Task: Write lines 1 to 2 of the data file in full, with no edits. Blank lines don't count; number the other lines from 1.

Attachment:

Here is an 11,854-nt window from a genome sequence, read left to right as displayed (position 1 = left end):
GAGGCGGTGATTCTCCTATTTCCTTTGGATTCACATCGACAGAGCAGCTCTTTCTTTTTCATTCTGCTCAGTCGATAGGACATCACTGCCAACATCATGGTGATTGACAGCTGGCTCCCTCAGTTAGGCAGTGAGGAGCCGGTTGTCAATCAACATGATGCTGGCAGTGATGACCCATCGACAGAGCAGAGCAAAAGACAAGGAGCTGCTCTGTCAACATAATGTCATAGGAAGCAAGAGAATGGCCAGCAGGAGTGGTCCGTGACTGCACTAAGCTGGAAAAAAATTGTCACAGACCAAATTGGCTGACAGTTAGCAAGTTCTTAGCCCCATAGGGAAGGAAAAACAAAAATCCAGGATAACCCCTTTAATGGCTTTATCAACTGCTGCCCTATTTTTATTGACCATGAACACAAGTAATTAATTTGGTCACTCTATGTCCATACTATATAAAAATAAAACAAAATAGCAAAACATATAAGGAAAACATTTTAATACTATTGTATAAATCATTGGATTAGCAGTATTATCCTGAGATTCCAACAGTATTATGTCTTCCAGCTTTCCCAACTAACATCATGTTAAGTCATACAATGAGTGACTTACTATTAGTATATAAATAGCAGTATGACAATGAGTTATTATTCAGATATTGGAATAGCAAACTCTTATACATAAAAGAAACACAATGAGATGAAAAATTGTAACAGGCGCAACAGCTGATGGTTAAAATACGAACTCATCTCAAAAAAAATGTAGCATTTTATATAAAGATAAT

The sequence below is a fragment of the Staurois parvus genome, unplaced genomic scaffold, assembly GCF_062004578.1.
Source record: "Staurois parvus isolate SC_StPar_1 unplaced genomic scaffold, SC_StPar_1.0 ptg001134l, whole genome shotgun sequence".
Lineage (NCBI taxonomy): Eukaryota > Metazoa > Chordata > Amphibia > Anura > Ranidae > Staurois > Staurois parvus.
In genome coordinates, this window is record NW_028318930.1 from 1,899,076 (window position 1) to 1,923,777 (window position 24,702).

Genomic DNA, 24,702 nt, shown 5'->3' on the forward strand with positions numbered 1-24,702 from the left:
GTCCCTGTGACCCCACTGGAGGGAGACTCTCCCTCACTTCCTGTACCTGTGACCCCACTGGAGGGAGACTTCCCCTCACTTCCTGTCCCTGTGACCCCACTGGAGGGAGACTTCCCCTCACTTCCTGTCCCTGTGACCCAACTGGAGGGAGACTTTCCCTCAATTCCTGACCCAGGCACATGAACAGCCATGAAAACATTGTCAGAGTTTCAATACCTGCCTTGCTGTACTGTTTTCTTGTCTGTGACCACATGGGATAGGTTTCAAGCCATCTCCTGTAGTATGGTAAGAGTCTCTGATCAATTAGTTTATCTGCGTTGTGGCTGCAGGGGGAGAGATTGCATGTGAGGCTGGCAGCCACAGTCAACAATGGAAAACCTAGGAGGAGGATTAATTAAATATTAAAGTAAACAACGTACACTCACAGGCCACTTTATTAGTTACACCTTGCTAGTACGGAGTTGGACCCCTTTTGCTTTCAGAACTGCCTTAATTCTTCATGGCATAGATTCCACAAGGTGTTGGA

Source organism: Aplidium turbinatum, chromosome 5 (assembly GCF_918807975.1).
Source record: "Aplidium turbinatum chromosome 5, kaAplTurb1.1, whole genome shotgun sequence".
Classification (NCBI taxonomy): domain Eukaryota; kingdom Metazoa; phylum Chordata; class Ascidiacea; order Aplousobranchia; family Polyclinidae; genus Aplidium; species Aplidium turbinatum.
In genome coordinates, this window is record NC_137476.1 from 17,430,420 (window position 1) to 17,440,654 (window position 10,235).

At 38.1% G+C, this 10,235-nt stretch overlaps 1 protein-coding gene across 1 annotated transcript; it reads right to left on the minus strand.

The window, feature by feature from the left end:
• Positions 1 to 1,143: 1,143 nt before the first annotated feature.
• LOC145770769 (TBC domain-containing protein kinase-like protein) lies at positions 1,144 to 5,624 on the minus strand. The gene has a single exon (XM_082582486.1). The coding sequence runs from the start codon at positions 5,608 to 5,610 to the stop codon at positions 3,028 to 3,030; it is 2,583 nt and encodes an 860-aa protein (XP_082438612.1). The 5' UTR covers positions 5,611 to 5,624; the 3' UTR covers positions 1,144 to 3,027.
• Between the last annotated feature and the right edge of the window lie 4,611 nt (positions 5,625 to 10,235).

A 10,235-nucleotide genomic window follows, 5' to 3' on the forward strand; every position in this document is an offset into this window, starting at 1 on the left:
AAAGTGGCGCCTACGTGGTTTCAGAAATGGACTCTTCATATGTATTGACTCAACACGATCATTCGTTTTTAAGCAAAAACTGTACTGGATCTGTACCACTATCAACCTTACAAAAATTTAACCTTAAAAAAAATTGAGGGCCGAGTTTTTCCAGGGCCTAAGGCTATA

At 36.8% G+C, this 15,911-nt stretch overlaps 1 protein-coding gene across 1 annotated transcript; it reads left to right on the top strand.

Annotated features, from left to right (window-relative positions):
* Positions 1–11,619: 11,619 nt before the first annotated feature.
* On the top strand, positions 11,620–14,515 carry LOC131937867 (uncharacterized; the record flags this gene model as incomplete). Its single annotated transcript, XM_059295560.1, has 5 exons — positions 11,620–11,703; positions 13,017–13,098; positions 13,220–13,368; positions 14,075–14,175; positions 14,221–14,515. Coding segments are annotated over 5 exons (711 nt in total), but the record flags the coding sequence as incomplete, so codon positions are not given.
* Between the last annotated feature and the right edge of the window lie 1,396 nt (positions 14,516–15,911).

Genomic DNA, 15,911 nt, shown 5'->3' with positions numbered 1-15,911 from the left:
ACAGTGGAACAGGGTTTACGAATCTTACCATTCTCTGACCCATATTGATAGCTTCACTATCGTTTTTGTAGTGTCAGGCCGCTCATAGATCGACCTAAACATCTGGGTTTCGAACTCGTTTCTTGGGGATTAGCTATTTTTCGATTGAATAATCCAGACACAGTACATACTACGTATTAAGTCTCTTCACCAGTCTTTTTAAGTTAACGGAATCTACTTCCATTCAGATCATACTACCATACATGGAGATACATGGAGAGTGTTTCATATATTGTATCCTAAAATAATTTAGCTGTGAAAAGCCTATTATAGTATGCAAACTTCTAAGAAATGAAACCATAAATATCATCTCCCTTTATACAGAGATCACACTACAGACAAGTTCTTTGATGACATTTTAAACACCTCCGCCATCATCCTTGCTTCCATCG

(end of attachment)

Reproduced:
Here is an 11,854-nt window from a genome sequence, read left to right as displayed (position 1 = left end):
GAGGCGGTGATTCTCCTATTTCCTTTGGATTCACATCGACAGAGCAGCTCTTTCTTTTTCATTCTGCTCAGTCGATAGGACATCACTGCCAACATCATGGTGATTGACAGCTGGCTCCCTCAGTTAGGCAGTGAGGAGCCGGTTGTCAATCAACATGATGCTGGCAGTGATGACCCATCGACAGAGCAGAGCAAAAGACAAGGAGCTGCTCTGTCAACATAATGTCATAGGAAGCAAGAGAATGGCCAGCAGGAGTGGTCCGTGACTGCACTAAGCTGGAAAAAAATTGTCACAGACCAAATTGGCTGACAGTTAGCAAGTTCTTAGCCCCATAGGGAAGGAAAAACAAAAATCCAGGATAACCCCTTTAATGGCTTTATCAACTGCTGCCCTATTTTTATTGACCATGAACACAAGTAATTAATTTGGTCACTCTATGTCCATACTATATAAAAATAAAACAAAATAGCAAAACATATAAGGAAAACATTTTAATACTATTGTATAAATCATTGGATTAGCAGTATTATCCTGAGATTCCAACAGTATTATGTCTTCCAGCTTTCCCAACTAACATCATGTTAAGTCATACAATGAGTGACTTACTATTAGTATATAAATAGCAGTATGACAATGAGTTATTATTCAGATATTGGAATAGCAAACTCTTATACATAAAAGAAACACAATGAGATGAAAAATTGTAACAGGCGCAACAGCTGATGGTTAAAATACGAACTCATCTCAAAAAAAATGTAGCATTTTATATAAAGATAAT